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Study Shows Rise In ‘Broken Heart Syndrome’ Amid COVID-19 Pandemic
By Thanussha Priyah, 14 Jul 2020
Image via Shutterstock
A new study published in the JAMA Network Open journal shows that there is a rise in broken heart syndrome during the coronavirus pandemic.
Broken heart syndrome is also known as stress cardiomyopathy or Takotsubo cardiomyopathy. It can feel like a heart attack, with symptoms including sweating, nausea, heart palpitations, and chest pains. However, the condition does not affect heart cells in the same way as a heart attack.
According to Johns Hopkins Medical, the syndrome causes a temporary surge in stress hormones like adrenaline, which stuns your heart.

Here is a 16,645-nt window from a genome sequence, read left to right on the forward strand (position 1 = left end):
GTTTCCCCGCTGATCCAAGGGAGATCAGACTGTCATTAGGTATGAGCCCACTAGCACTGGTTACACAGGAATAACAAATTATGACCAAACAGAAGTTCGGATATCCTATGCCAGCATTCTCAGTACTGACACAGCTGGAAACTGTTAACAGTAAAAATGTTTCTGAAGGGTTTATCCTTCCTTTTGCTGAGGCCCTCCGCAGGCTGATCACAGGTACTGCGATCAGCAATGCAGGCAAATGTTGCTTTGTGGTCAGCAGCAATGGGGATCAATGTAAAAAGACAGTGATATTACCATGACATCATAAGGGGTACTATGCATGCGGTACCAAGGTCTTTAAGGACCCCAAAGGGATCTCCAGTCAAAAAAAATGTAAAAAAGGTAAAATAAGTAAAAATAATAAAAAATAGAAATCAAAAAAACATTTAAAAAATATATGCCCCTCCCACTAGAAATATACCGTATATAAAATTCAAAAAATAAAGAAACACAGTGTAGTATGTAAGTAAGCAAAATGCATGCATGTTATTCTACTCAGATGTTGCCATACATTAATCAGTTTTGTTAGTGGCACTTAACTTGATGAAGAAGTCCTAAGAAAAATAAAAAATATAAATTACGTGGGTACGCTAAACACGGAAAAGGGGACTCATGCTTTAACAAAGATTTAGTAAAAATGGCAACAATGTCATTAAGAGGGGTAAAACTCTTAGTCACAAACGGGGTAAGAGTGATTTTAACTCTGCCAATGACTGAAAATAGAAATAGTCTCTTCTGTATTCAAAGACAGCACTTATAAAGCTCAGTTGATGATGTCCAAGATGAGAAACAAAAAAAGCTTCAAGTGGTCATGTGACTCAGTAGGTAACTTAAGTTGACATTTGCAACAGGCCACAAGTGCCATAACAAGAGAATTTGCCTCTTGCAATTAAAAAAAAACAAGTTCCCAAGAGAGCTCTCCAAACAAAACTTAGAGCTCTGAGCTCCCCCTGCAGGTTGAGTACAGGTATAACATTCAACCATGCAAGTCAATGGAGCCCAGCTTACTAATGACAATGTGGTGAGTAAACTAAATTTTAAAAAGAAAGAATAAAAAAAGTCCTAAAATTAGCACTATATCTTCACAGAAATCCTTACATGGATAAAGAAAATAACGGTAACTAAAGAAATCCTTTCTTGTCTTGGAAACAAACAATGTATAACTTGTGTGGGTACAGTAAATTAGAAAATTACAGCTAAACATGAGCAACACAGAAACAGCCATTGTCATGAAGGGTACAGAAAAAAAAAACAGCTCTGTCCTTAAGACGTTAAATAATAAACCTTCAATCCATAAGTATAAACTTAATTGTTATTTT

Though the condition is not fatal, it has been found to be more prevalent during the pandemic. The study shows that rates of broken heart syndrome among patients with existing heart conditions have spiked to 7.8 percent, in comparison to 1.7 percent of patients diagnosed with the condition prior to the pandemic.
Researchers studied 2,000 patients with the condition before and after the crisis and found a steep increase in stress cardiomyopathy. They also found that these patients had longer hospital stays on average during the pandemic, as well.
According to the American College of Cardiology, the increase of cases could be linked to financial strain, physical trauma, violence, and other forms of severe emotional threats that could trigger the condition.
Patients with cardiomyopathy can be treated with medication, but American Heart Association recommends that people—especially those with preexisting conditions—track their emotional wellbeing and learn how to manage their mental health to avoid experiencing heart damage.
[via Bustle, cover image via Shutterstock]
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